My personal practice: keeping track

As I have added additional layers to my personal practice, one way I have kept it simple is with a system of keeping track. It’s got two components: keeping track of what is to come, and keeping track of offerings already made.

A calendar is critical to remembering what’s to come.  My daily offerings don’t vary much, but there are weekly and monthly obligations that I write down.  I use a lunar calendar, and most of what I do is triggered by the dark of the moon.  Looking up helps, but I also use an app to track the exact moon phase.

It’s the yearly stuff that is trickiest for me; I nearly forgot about the festival of lilies this time around and need to step up my game.  Luckily my observances tend to be stacked upon each other; honoring my ancestors, flowers for the gods, vigil for the bulls.  I only need to remember the first to recall each in succession.  While I’m loathe to depend too much on electronica, it serves better than paper for me.

A couple of years ago I began the habit of writing down the offerings I made, much like my ancestors did.  It was inspired by a combination of Galina Krasskova’s moneyworking class and the work of PT Helms, who himself pondered adopting this old way.  These records were quite particular in antiquity, noting how much oil to the dram and otherwise being precise, but my focus is on the what, not the how much.  Each day after my worship I jot down that “what” in a formerly blank book.  While I wont say that this constitutes an offering in itself, it extends the period in which I remain in a state of worship, particularly receptive to any gifts which they may desire to bequeath upon me.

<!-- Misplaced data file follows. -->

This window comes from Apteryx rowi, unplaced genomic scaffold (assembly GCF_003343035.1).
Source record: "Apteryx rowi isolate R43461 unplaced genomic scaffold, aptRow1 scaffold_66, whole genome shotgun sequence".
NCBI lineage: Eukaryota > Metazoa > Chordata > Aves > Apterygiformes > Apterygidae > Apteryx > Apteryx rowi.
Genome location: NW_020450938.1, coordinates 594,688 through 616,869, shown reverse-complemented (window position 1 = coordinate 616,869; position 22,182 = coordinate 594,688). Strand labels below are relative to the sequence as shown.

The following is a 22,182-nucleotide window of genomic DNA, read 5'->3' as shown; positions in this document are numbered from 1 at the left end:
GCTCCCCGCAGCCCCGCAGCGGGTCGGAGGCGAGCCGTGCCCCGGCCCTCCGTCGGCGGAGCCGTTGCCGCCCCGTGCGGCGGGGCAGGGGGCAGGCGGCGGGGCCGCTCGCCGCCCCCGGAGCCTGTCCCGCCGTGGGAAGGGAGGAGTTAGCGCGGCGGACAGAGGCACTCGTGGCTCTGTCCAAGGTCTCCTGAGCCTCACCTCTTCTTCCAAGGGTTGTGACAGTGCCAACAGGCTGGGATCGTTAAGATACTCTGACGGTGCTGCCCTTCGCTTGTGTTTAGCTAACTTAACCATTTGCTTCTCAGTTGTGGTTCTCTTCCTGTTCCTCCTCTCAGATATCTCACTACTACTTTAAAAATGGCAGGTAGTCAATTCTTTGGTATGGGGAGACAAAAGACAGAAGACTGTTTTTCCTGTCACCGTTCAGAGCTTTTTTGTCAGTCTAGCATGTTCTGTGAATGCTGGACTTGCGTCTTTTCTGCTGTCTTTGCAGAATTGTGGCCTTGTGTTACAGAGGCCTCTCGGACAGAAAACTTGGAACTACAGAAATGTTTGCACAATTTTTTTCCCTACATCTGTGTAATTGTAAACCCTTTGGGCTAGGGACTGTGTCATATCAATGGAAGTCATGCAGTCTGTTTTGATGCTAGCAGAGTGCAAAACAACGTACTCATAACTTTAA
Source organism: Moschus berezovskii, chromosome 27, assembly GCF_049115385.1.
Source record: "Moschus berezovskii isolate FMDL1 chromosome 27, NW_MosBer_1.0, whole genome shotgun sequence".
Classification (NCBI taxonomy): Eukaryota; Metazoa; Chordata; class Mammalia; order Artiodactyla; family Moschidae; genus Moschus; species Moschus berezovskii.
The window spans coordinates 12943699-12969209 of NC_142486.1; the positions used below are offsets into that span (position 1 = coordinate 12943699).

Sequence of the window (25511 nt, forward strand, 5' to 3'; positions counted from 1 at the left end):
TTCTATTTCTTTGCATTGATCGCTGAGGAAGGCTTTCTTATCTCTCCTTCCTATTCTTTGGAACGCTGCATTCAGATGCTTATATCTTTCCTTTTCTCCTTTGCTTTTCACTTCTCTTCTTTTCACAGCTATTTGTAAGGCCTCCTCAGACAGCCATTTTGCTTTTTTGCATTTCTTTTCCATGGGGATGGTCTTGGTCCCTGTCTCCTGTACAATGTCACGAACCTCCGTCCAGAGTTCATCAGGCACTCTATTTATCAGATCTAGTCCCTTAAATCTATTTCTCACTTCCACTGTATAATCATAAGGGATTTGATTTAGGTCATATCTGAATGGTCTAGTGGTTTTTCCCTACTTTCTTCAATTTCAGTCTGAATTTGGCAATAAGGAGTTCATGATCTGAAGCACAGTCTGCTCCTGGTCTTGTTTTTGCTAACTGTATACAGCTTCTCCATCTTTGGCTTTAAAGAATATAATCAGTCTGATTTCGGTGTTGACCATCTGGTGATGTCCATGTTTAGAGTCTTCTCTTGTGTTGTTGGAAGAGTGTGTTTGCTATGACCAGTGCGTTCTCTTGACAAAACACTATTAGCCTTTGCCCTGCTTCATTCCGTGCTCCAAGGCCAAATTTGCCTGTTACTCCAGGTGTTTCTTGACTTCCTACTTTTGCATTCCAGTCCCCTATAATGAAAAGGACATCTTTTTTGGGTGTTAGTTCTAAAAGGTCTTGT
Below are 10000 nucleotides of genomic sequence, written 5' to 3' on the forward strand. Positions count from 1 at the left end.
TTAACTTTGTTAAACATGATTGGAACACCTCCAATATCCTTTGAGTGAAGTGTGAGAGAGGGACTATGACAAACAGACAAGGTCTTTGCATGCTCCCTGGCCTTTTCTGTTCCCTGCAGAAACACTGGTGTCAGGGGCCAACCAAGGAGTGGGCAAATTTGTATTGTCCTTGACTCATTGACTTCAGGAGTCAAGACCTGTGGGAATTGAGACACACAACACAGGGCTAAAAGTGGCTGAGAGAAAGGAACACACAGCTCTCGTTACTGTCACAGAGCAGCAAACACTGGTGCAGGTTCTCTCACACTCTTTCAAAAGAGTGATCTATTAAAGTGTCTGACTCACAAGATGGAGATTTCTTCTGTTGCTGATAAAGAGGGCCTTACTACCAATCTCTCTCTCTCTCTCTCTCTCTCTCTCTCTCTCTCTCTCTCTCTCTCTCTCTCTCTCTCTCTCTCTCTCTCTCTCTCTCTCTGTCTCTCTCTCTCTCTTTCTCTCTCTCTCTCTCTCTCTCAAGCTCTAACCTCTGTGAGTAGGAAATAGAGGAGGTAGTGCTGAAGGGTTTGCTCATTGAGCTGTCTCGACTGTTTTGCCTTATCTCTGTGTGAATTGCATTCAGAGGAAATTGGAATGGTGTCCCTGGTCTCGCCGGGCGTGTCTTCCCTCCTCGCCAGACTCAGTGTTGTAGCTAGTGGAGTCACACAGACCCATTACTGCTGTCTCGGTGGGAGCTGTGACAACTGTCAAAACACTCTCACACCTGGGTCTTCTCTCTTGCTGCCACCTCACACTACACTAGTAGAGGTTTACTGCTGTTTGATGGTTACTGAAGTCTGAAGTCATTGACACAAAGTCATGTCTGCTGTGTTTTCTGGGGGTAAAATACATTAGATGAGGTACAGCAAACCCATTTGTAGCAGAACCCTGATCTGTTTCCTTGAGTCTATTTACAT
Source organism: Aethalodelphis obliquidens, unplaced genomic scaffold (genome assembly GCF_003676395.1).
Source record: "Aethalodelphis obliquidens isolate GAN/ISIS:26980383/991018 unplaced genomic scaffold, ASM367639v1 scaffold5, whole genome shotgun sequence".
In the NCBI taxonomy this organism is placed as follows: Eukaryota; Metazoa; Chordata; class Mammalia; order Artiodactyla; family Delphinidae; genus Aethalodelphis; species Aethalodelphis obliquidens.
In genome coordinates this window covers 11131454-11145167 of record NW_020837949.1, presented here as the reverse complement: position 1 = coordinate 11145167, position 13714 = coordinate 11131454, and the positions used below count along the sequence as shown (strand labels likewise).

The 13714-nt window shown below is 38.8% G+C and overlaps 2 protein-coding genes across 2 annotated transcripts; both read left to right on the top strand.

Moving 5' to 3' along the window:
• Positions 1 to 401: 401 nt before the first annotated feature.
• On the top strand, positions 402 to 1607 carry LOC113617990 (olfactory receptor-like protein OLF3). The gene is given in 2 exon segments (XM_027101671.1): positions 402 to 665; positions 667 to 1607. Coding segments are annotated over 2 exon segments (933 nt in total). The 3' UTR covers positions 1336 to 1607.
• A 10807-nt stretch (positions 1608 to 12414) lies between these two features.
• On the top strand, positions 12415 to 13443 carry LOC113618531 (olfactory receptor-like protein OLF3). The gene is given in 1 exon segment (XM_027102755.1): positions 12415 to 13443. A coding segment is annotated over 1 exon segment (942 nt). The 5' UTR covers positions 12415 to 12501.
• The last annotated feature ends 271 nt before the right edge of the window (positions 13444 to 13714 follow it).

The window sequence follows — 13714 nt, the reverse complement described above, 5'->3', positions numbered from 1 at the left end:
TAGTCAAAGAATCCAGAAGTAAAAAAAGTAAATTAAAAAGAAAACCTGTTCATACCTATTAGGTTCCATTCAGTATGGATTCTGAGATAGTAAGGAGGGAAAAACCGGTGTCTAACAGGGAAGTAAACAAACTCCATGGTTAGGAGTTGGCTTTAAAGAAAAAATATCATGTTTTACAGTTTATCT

This act of writing down also serves as a record of what I’ve offered in the past, as a guide of what to offer in the future.  Not all of my offerings are attested to in ancient records, and it’s good to be able to seek inspiration in my own past, and to see patterns as they emerge in my practice.

Book review: Arc of the Goddess

2daca1_0f13271010e44147b896ac66a54cb04fGenre: Paganism

Title: Arc of the Goddess

Author: Rachel Patterson & Tracey Roberts

Overview: This is a book that takes on the challenge of putting the “practical” into a yearly cycle of goddess-focused practice. It’s set up to follow the course of a calendar year, and the reader is invited to focus several different kinds of devotional activities on a different goddess each month. If you jump in with gusto, you’re going to feel and look radiant thanks to a monthly home-made beauty product, and you’re also going to have the opportunity to indulge in a wide variety of cakes thanks to the twelve delicious recipes within.

Based on a course that Patterson and Roberts developed, each chapter includes information on goddesses from many different religions, as well as feast and celebration days from antiquity forward that are celebrated during that month. After studying the material, the student is provided the text of a guided meditation during which the month’s goddess is ascertained. Much of the information about spell work, rituals, altars, and related activities is repeated in each unit (fulfilling a promise that the reader can begin with any month), but with month-specific variations on the activities. Herbs and stones that are aligned with the season are also discussed and then used in mandalas, crystal grids, oils, and the aforementioned beauty product. The cake recipe is tied into the feasting component, making me all the more eager to dive right in.